Here are a couple:
                http://www.pbase.com/vhansen/image/42112367
                http://www.pbase.com/vhansen/image/27876549

                Hopefullly, this is the kind of critique you were looking for. I think you are miles ahead of the game because you are asking for honest and critical evaluations of your work.
                Vikki

                Comment


                • #9
                  Your critiques make me want to cry!!! =]

                  Great comments!! Looks like I will be trying all of these tonight. Another all nighter..

                  This forum is the best, too bad there is no IRC channel. =]

                  Comment


                  • #10
                    Question for Vikki..

                    Vikki,

                    You mentioned "Perhaps you are using global adjustments instead of working on just the areas that need work"

                    I assume you mean when it comes to color adjustments, levels, and such.

                    Thanks,

                    D

                    Comment


                    • #11
                      Yes, that is what I mean. I also often see people also using techniques such as duplicating the layer and setting the layer to multiply or soft light. Not a good technique by itself.

                      Comment


                      • #12
                        Maybe also enlarge her pupils a little to help soften her eyes.

                        Comment


                        • #13
                          Well this thread is full of good advice, and I feel no shame at all in echoing Vikki's words of great wisdom....

                          Originally posted by Vikki
                          .....in order to improve an image, one needs to know what is wrong with it in the first place.
                          Another piece of advice would be.. "as well as knowing what is wrong, see what is right."
                          The folks have already pointed out what was wrong, so let's see what's right:
                          - A pretty face (which is most probably why you chose this image );
                          - Nice hair-do;
                          - Natural type background.

                          Now all we need to do is to fix the bad things and preserve / enhace the good things.

                          I ran this through my little toolbox, but I did not clone, or push anything around.

                          General toning....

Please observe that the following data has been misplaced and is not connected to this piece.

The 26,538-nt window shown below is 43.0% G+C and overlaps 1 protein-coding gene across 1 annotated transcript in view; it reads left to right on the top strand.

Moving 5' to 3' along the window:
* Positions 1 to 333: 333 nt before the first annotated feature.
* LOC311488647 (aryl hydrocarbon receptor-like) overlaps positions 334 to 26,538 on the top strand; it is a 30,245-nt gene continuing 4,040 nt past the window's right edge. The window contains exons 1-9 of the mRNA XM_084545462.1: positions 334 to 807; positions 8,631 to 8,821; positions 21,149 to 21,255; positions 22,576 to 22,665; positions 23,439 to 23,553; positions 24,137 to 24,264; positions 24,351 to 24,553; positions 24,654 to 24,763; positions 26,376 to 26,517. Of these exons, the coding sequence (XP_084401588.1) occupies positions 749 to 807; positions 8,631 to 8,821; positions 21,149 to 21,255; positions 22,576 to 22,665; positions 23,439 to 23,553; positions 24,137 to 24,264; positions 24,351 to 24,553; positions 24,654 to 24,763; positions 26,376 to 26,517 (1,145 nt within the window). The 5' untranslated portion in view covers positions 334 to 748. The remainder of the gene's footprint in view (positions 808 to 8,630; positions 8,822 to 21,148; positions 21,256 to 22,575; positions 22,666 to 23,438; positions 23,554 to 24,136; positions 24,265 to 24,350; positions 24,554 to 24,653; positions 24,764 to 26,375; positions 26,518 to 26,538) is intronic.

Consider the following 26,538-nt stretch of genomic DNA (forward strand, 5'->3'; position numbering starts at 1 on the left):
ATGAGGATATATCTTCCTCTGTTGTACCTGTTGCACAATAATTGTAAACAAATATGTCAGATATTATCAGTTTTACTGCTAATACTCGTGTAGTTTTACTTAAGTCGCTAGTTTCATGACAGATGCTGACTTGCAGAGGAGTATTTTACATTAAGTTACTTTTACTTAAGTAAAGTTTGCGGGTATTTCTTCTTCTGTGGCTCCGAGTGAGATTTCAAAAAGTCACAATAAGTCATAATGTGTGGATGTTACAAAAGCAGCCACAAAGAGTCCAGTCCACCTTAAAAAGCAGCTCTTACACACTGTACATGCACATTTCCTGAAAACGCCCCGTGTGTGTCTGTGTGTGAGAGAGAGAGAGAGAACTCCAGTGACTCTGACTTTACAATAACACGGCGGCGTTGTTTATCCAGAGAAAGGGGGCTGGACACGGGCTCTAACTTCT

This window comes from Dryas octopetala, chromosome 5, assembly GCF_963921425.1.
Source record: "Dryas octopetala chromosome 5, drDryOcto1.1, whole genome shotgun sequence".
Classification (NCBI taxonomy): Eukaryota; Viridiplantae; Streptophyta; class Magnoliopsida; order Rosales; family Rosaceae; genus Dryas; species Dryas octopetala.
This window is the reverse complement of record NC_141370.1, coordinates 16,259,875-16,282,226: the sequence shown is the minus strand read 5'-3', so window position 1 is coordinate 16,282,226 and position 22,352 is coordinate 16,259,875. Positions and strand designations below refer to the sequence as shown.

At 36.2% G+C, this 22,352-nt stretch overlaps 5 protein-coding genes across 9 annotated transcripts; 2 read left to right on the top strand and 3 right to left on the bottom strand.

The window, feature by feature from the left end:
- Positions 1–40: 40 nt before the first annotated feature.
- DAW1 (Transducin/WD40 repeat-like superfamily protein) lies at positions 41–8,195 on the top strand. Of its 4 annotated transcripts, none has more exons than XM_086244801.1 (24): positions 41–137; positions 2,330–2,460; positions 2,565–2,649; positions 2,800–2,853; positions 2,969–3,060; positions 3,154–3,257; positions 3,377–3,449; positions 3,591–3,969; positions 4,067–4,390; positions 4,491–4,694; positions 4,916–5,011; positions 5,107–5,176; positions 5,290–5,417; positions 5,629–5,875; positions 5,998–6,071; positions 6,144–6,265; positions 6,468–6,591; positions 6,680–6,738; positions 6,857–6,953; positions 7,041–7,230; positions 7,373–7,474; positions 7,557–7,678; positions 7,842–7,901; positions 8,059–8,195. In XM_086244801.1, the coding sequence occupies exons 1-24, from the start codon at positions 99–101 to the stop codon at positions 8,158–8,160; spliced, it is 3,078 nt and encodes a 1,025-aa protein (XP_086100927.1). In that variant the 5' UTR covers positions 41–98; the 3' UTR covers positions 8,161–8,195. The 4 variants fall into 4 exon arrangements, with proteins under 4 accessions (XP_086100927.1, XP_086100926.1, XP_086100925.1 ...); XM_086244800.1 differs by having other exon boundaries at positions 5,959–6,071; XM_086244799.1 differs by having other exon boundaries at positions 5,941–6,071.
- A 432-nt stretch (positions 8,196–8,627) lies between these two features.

1) Un-highlight, toning down a little;
                          2) "Rounded" the face;
                          3) Adjusted luminosity levels of the skin;
                          4) Increased saturation (in LAB);

                          Enhance the good things.....
                          5) Enhanced the details (hair, eyes, mouth);
                          6) Sharpened;
                          7) Blurred the background, and took out some stray hairs using Median;

                          Finishing up...
                          8) Fixed the lighting with a sortta vignette;
                          9) Using LAB curves, decreased the green of the leaves and increased the red of the lips.
                          10) Painted the colours of the jacket and the chest area.

                          Originally posted by PatrickB
                          Portrait retouching should be the removal of obviously bad things, exposure, color casts, red eyes, blemishes and stuff.
                          Beauty retouching begins (to me) where you start enhancing certain parts of her/him.

                          When we were battling the terms in the "glossary" threads that's about were we ended up.
                          Portrait retouching is where you must always preserve the complete semblance to the original subject.
                          In beauty (glamour) retouching the only thing that matters is the final product.

                          Attached Files
                          Last edited by byRo; 07-12-2006, 06:29 PM. Reason: changed picture

                          Comment


                          • #14
                            Ro, is this really the picture you wanted to attach?

                            Comment


                            • #15
                              How do I invert the color I am painting with?

                              Nancy mentioned this:

                              "There may be some residual discolouration but that can be fixed by identifying the approximate shade then inverting it and painting over it on a color dodge layer at a low opacity, this will neutralise the colour."

                              I know how to invert things, even for removing color casts, but how do I choose a color then invert it?

                              Comment